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Re: Trojan Languages
From: Andrew <munin () mimisbrunnr net>
Date: Fri, 29 Nov 2013 11:29:52 -0500

This is not a thing that LLVM is good at, really, at least not without
some care.

LLVM is "low level" in a way that means specifying integer bit widths.
This could be a problem when attempting to write code that works on 16,
32, and 64 bit platforms. You will go through many gyrations to ensure
that when you need to pass a 32-bit value to a system service, you will.
The language infrastructure won't help you here and you'll fight it.

The language and its infrastructure also isn't a "VM" in the way that
say the java VM is. For example, you will do your own memory management,
either in the code that you write, in the code that you generate, or in
a custom implementation of an LLVM interpreter.

Ultimately, your question of "why isn't this done more" can be answered
succinctly by "writing multi platform code is hard". C is multi
platform, I can write so much C code and build to target x86, arm, ppc,
mips, and weird TI DSPs by just changing stuff in CFLAGS. So why doesn't
every C program run on every microprocessor that we know how to code
generate for?

This is an advantage of python, because the python/java bytecode and
language has few (allowing wiggle room, if there was justice in the
world this should be 'none') places where there are hardware platform
specific concepts expressed. Pointers and references work the same,
multithreading and cache coherence works the same (or just doesn't, ha
ha python), GC works the same. The implementations of python are very
different though, and maintaining python interpreters that work on
ISA/hardware combinations is tricky.

Of course, using a dynamically typed, super-hard to analyze (all the
aliasing problems of C! except instead of a finite-sized integer key
into global memory we can use INFINITELY SIZED string keys into
"memory"! sign me up!) and quirky language
(http://pastebin.com/CB3SZJPK) to write code that is "much more correct"
is also I think playing on "way too hard" mode. Sometimes I think that
people that ask questions like "how do I make my programs fail less
often" should spend less time trying to emulate people that write dating
websites, and more time trying to emulate people who write (er, wrote,
gotta go drink in sadness now) code for the space shuttle...

Anyway, applied programming language technology is hard.

On 11/21/13 17:25, Mohammad Hosein wrote:
are you using the civilian off the shelf Python ? if i was into typical
enterprise pentest or offense biz two questions would be raised immediately
- so the AV people need a tiny addition to their engines to particularly
act out when something smells like python particularly when the calls
are going down like ..the same route , well , since its always the
standard python ?
- isnt this a risk if our adversary finds out a node is active on her
system and grab the thing and use the "forward-thinking technology"
against us or their own favor whatever that is ?

obviously i am asking such "selling-session" standard questions like
most .org/.gov typical customers to hear your technical counter argument
( presuming i am going to learn something , not get iced by a move like
mad men's don draper in the scene where he talks about the candy in the
brothel and what it meant to him -- a ceremony :> )

meanwhile i am going to put this out for folks () dd to hear back : LLVM is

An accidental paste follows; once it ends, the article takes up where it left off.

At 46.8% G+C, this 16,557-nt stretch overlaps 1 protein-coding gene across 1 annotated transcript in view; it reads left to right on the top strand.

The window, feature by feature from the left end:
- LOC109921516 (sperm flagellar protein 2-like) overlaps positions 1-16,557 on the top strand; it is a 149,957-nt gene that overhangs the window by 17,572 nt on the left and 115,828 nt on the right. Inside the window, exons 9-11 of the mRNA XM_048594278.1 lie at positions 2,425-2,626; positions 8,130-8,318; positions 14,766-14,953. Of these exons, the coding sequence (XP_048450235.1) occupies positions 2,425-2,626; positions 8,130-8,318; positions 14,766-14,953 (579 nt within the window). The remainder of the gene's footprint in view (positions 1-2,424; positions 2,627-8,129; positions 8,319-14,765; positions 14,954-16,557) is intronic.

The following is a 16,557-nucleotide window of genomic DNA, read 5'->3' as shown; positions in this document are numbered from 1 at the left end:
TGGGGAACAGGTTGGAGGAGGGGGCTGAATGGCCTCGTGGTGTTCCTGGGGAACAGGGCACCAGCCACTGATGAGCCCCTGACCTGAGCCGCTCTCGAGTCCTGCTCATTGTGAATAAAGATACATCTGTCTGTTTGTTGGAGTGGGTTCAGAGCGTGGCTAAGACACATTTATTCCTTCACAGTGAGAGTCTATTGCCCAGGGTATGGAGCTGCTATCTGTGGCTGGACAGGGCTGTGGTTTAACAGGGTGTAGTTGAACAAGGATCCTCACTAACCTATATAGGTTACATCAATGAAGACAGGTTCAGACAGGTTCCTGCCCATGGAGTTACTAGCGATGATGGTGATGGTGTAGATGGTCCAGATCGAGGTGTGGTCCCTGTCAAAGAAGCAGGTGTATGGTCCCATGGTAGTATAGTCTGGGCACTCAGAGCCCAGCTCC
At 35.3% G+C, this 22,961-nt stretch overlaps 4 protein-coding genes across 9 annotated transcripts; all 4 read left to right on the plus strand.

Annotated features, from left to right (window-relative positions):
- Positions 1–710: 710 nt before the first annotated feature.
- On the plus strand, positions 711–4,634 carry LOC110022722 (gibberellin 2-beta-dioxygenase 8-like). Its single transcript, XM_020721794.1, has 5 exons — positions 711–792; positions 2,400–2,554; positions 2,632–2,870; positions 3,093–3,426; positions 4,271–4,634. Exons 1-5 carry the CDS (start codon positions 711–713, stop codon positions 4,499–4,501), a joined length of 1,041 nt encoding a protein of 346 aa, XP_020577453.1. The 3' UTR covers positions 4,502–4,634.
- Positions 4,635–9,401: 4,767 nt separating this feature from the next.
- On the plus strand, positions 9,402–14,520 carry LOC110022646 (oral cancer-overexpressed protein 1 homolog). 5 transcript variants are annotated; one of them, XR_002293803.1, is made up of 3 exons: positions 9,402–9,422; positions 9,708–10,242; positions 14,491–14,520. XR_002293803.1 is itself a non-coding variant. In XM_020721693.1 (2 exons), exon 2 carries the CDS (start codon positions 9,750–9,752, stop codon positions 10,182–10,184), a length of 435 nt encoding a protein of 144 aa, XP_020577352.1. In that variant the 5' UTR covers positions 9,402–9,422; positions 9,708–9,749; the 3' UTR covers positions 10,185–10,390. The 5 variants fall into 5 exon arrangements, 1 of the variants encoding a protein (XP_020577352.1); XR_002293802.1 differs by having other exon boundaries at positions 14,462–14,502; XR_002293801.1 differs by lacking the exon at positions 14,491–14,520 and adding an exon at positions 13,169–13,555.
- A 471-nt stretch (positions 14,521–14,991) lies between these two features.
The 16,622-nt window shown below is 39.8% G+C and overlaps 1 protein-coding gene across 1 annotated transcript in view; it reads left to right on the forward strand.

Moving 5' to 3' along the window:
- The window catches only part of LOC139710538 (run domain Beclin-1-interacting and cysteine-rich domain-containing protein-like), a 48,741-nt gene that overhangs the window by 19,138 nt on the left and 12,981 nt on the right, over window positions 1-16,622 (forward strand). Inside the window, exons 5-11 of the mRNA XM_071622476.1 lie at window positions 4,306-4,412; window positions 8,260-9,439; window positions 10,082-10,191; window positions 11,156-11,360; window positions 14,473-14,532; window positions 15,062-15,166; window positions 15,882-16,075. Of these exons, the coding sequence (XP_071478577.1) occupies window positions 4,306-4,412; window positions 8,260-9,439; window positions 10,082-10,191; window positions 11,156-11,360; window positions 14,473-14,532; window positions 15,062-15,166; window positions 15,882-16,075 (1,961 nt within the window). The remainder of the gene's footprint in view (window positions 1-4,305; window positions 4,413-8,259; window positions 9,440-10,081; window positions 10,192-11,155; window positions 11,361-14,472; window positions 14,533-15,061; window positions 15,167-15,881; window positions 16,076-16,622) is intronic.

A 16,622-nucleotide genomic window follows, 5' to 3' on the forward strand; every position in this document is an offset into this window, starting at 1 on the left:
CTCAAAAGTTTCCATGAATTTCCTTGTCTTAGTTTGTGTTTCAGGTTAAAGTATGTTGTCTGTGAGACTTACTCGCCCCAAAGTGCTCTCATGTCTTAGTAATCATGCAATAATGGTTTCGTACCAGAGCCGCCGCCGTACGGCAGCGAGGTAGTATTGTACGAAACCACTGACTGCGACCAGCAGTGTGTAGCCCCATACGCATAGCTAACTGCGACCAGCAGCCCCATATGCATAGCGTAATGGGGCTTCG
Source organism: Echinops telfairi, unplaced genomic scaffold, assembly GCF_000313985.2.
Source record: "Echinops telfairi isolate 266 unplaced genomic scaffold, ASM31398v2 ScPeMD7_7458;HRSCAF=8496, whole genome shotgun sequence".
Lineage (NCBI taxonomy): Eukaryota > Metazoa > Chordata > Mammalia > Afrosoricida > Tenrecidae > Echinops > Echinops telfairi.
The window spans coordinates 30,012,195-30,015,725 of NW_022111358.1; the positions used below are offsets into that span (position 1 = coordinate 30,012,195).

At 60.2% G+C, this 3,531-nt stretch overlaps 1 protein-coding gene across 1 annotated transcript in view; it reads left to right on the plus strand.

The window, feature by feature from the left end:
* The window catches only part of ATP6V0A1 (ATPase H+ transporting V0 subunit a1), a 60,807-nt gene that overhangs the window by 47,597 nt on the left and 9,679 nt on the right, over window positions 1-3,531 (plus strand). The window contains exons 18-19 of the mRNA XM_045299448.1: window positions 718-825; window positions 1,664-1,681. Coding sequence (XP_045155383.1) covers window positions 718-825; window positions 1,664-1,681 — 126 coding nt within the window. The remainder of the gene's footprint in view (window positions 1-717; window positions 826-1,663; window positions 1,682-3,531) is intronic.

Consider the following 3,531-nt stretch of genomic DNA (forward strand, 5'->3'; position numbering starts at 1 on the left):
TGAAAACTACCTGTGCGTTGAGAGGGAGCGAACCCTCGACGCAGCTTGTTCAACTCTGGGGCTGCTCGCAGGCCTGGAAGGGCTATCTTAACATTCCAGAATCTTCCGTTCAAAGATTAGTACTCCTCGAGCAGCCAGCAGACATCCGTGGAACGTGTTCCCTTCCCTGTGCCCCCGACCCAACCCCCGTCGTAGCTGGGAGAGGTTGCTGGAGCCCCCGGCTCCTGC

one the wonders of the world . although Duqu developers preferred to
develop code based on their own framework ground up and flame used the
typical lua embed , developing a middleware-style LLVM-based transformer
to produce native code from some .py or .rb for almost any platform -
x86 ..to ..say..  TI's rarely used DSPs - is easy work -- why using this
technique isn't popular in "our circle" ?


On Thu, Nov 21, 2013 at 1:53 PM, Dave Aitel <dave () immunityinc com
<mailto:dave () immunityinc com>> wrote:

    So as much as Chris tries to drive all of the complexity for
    INNUENDO to the server, I find there's a sort of feature-gravity
    that makes you want to put it onto the client. Even the simplest of
    modules has a big enough state table and complexity that I'm tempted
    to call it a "Behavior" and not a module at all. INNUENDO's client
    is of course running Python, and I wanted to explore WHY for a second.

    Obviously one reason is that Immunity has a ton of Python
    experience. But in trojans, Python is hardly most people's first
    pick for a language. You're hauling 40Mb of code and data with you
    when you want to run somewhere. This isn't ideal for a lot of

    But you're getting one, *very* important thing when you use Python:

    1. Your most complex code will be a lot less buggy.

    For advanced remote access trojans, you are operating in a
    completely unknown environment and frankly, you may NEVER be able to
    update it or reach it again. Any detection or failure could be
    globally catastrophic. This means your code has to be forward
    thinking in a way that is not typical. So it simply has to be much
    more correct than code usually is. People tend to write complex
    things more CORRECTLY in Python than in Ruby or Lua or
    (Naudhubillah!) C. That reason alone is why the future of remote
    access trojans is embedded Python engines. If you're trying to build
    trojans that have emergent behavior, then you need a language that
    makes that behavior as clear and easy to understand as possible.

    I mean, deep down, I refuse to give any ground whatsoever to the new
    industry of incident response people who just realized how useful
    instrumentation and anomaly detection is. It's time to tool up for
    the challenges ahead! :>

    (P.S. You can mess with INNUENDO atINFILTRATE 2014 in Miami

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